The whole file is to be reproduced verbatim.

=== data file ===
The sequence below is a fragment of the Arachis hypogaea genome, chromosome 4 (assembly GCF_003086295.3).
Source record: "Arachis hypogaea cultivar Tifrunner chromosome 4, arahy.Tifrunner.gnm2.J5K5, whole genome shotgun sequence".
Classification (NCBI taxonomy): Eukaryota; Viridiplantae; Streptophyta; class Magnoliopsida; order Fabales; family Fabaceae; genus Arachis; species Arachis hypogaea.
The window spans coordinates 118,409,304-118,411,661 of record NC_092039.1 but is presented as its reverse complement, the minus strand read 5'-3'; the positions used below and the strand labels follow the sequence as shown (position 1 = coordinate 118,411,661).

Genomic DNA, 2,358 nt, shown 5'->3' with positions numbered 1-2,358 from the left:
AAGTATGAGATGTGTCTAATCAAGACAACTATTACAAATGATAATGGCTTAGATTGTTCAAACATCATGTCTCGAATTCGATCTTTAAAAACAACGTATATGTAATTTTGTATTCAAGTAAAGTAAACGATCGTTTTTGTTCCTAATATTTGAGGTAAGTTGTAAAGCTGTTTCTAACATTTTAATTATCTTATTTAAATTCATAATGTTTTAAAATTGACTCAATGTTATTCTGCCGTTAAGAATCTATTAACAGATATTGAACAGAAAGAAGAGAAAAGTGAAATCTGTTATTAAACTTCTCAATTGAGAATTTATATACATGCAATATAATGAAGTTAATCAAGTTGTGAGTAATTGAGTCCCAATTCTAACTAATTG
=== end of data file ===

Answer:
The sequence below is a fragment of the Arachis hypogaea genome, chromosome 4 (assembly GCF_003086295.3).
Source record: "Arachis hypogaea cultivar Tifrunner chromosome 4, arahy.Tifrunner.gnm2.J5K5, whole genome shotgun sequence".
Classification (NCBI taxonomy): Eukaryota; Viridiplantae; Streptophyta; class Magnoliopsida; order Fabales; family Fabaceae; genus Arachis; species Arachis hypogaea.
The window spans coordinates 118,409,304-118,411,661 of record NC_092039.1 but is presented as its reverse complement, the minus strand read 5'-3'; the positions used below and the strand labels follow the sequence as shown (position 1 = coordinate 118,411,661).

Genomic DNA, 2,358 nt, shown 5'->3' with positions numbered 1-2,358 from the left:
AAGTATGAGATGTGTCTAATCAAGACAACTATTACAAATGATAATGGCTTAGATTGTTCAAACATCATGTCTCGAATTCGATCTTTAAAAACAACGTATATGTAATTTTGTATTCAAGTAAAGTAAACGATCGTTTTTGTTCCTAATATTTGAGGTAAGTTGTAAAGCTGTTTCTAACATTTTAATTATCTTATTTAAATTCATAATGTTTTAAAATTGACTCAATGTTATTCTGCCGTTAAGAATCTATTAACAGATATTGAACAGAAAGAAGAGAAAAGTGAAATCTGTTATTAAACTTCTCAATTGAGAATTTATATACATGCAATATAATGAAGTTAATCAAGTTGTGAGTAATTGAGTCCCAATTCTAACTAATTG